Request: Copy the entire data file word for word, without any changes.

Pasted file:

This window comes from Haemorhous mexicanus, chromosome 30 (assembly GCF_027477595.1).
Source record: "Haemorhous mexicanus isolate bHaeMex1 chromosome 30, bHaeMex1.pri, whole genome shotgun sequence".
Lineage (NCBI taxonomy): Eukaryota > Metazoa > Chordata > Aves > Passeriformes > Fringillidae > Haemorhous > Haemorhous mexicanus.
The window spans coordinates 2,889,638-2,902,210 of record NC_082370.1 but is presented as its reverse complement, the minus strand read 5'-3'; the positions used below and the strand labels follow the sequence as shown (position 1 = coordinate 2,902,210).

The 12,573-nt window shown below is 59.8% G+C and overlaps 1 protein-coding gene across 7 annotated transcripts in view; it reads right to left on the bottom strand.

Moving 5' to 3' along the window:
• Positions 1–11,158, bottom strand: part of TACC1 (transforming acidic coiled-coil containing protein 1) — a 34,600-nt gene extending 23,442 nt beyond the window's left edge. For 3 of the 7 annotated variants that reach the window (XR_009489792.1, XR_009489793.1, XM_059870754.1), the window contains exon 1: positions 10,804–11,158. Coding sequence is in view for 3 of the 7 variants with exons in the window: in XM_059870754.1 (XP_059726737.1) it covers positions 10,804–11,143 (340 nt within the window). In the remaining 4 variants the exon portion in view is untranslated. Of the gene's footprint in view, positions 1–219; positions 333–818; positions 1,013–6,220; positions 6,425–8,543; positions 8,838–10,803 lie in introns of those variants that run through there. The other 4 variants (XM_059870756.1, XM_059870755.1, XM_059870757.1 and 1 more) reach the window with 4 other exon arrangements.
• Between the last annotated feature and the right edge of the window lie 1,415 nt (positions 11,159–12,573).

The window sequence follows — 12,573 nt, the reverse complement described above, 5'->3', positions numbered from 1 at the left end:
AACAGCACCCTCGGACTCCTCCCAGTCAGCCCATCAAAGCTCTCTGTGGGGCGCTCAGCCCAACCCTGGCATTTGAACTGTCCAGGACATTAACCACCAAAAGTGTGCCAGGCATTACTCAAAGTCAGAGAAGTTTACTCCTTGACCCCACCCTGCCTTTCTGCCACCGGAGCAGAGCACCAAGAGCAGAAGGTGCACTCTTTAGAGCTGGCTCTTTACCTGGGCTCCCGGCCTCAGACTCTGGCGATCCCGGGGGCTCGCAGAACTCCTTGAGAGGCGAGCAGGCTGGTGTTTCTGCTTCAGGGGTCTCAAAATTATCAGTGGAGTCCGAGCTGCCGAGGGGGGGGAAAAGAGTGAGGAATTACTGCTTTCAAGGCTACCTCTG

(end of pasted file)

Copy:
This window comes from Haemorhous mexicanus, chromosome 30 (assembly GCF_027477595.1).
Source record: "Haemorhous mexicanus isolate bHaeMex1 chromosome 30, bHaeMex1.pri, whole genome shotgun sequence".
Lineage (NCBI taxonomy): Eukaryota > Metazoa > Chordata > Aves > Passeriformes > Fringillidae > Haemorhous > Haemorhous mexicanus.
The window spans coordinates 2,889,638-2,902,210 of record NC_082370.1 but is presented as its reverse complement, the minus strand read 5'-3'; the positions used below and the strand labels follow the sequence as shown (position 1 = coordinate 2,902,210).

The 12,573-nt window shown below is 59.8% G+C and overlaps 1 protein-coding gene across 7 annotated transcripts in view; it reads right to left on the bottom strand.

Moving 5' to 3' along the window:
• Positions 1–11,158, bottom strand: part of TACC1 (transforming acidic coiled-coil containing protein 1) — a 34,600-nt gene extending 23,442 nt beyond the window's left edge. For 3 of the 7 annotated variants that reach the window (XR_009489792.1, XR_009489793.1, XM_059870754.1), the window contains exon 1: positions 10,804–11,158. Coding sequence is in view for 3 of the 7 variants with exons in the window: in XM_059870754.1 (XP_059726737.1) it covers positions 10,804–11,143 (340 nt within the window). In the remaining 4 variants the exon portion in view is untranslated. Of the gene's footprint in view, positions 1–219; positions 333–818; positions 1,013–6,220; positions 6,425–8,543; positions 8,838–10,803 lie in introns of those variants that run through there. The other 4 variants (XM_059870756.1, XM_059870755.1, XM_059870757.1 and 1 more) reach the window with 4 other exon arrangements.
• Between the last annotated feature and the right edge of the window lie 1,415 nt (positions 11,159–12,573).

The window sequence follows — 12,573 nt, the reverse complement described above, 5'->3', positions numbered from 1 at the left end:
AACAGCACCCTCGGACTCCTCCCAGTCAGCCCATCAAAGCTCTCTGTGGGGCGCTCAGCCCAACCCTGGCATTTGAACTGTCCAGGACATTAACCACCAAAAGTGTGCCAGGCATTACTCAAAGTCAGAGAAGTTTACTCCTTGACCCCACCCTGCCTTTCTGCCACCGGAGCAGAGCACCAAGAGCAGAAGGTGCACTCTTTAGAGCTGGCTCTTTACCTGGGCTCCCGGCCTCAGACTCTGGCGATCCCGGGGGCTCGCAGAACTCCTTGAGAGGCGAGCAGGCTGGTGTTTCTGCTTCAGGGGTCTCAAAATTATCAGTGGAGTCCGAGCTGCCGAGGGGGGGGAAAAGAGTGAGGAATTACTGCTTTCAAGGCTACCTCTG